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attention, the admiration, and the applause which his talents justly merited; and after his death he was honoured with the appellation of the Prince of the British Bards. His works are very numerous, but many spurious pieces have been imposed on the world as his productions, some of them forged by the monks, to answer the purposes of the Church of Rome, and others by the Welsh bards, in the times of their last princes, to spirit up their countrymen to resist the English yoke. Those that are known to be his own bear marks of the highest excellence. His "Beddau Milwyr Ynys Prydain," the Tombs of the Warriors of Britain, is a noble piece of antiquity, and will last while the country and the language exist. All his productions are extremely difficult to be understood, so much so that even the best Welsh scholars of the present day confess that they cannot entirely comprehend them. In his writings there appear to be many particulars which would throw much light on the history, opinions, and manners of the ancient Britons, and particularly on those of the Druids, much of whose learning he had himself imbibed.

Four miles from Conway is the village of Llandudno. The church, situated more than a mile above the village, is dedicated to St. Tudno, who, tradition says, was a Romish recluse of extreme purity of manners and sanctity, that lived and died here. It was thought a suitable token of respect to found a place of worship to his memory on the very spot where so holy a man yielded his last breath. This church, therefore, or some former one similar to it, appeared. Tudno and Cybi, the founder of the church at Holyhead, it is said, were intimate friends, and were accustomed to meet once in every week near Priestholme, for the purpose of joining in prayer. The former was called the White Tudno, from his always going westward from the sun; and the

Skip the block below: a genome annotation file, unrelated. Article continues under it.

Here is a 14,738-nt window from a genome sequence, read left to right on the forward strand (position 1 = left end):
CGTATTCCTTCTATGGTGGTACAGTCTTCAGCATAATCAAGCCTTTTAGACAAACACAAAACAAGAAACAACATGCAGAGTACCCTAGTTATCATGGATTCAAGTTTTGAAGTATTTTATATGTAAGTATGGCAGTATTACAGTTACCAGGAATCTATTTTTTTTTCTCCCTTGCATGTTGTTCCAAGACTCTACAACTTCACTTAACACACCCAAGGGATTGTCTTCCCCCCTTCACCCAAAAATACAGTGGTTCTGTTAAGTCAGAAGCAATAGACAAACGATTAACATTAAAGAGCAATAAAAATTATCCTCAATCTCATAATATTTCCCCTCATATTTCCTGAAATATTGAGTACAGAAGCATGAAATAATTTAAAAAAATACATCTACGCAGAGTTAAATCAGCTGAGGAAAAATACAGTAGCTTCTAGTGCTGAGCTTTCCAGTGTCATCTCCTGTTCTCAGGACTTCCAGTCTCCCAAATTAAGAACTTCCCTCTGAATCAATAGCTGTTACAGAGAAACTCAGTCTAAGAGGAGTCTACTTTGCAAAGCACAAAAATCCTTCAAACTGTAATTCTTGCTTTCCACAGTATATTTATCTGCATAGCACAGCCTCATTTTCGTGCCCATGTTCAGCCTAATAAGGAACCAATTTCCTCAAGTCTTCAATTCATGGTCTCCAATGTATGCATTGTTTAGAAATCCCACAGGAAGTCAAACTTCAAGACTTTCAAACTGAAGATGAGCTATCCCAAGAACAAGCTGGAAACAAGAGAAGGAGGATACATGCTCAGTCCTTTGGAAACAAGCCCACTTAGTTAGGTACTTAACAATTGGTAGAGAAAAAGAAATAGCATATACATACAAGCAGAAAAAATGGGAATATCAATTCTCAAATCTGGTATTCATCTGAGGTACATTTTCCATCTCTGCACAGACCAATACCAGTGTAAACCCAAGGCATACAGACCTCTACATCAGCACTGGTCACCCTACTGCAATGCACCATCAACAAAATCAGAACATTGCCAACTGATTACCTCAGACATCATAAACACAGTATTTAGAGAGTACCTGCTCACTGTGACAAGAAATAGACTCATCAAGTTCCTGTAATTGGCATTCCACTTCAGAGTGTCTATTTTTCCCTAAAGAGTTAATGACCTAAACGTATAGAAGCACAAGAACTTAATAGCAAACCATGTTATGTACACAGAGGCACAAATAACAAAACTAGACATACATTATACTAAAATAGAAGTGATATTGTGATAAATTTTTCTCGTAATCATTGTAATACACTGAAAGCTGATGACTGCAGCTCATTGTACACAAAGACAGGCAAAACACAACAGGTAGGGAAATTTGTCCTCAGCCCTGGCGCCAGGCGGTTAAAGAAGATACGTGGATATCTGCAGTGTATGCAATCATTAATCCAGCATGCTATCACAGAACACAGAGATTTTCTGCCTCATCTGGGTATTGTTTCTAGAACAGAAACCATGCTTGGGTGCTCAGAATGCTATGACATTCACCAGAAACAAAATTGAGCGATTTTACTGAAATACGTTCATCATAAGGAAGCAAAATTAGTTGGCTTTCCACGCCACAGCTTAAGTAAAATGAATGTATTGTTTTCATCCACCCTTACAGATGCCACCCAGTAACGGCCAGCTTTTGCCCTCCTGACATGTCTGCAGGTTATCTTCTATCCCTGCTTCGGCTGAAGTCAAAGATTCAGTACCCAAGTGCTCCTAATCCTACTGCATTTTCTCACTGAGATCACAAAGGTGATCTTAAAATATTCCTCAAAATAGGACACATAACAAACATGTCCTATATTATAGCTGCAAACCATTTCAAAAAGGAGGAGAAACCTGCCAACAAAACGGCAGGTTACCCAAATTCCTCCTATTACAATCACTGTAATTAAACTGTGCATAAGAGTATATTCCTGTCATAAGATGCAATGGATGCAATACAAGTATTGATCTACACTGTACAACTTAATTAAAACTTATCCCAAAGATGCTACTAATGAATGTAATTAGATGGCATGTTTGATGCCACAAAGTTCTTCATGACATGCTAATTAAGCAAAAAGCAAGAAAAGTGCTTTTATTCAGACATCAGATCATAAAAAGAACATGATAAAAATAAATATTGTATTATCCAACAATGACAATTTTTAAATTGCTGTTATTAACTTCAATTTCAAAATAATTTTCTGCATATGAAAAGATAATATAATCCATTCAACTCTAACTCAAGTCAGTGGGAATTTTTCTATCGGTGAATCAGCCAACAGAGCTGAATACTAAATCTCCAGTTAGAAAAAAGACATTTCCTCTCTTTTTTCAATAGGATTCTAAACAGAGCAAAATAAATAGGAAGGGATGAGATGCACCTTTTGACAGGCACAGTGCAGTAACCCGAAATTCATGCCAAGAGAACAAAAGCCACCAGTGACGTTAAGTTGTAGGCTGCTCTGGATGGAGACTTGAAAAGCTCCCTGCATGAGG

PROMONTORY OF ORME'S HEAD.

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other the Tawny Cybi, because his route always led him to meet it.

Not far from the church are two rows of upright stones called HWYLFAR CEIRW, the High Road of the Deer. Tradition says that these formed a path by which the deer, which once abounded in the mountains of Caernarvonshire, used to descend to a meadow below. This explanation is extremely absurd, and, till some better is found, we must rest in ignorance both as to the origin and use of these

stones.

Close to the village of Llandudno is a copper mine of considerable extent, which produces nearly 2000 tons of copper a year, and employs upwards of 200 men; there is also another copper mine on the heights above, nearly as extensive as that adjoining the village. The miners descend by shafts, and do not, as in most of the Welsh mines, enter through levels.

THE PROMONTORY OF ORME'S HEAD

Extends for upwards of two miles beyond the village of Llandudno. The rocks of the promontory are for the most part nearly perpendicular, of amazing height, and extend to a considerable depth into the sea. During the breeding season these are the resort of various sea fowl, which breed here in vast numbers. On the rocks the samphire, Crithmum maritinum, is found in considerable quantities. It is collected by the inhabitants of the adjacent parishes both for home use and for sale. On the highest point of the promontory a telegraph has been erected, which with others forms a communication between Liverpool and Holyhead.

Near the promontory is GLODDAETH, a seat of the Mostyns, built by Sir Roger Mostyn in the reign of Queen Elizabeth. It is situated on an extensive slope, covered with plantations, and commanding many delightful prospects.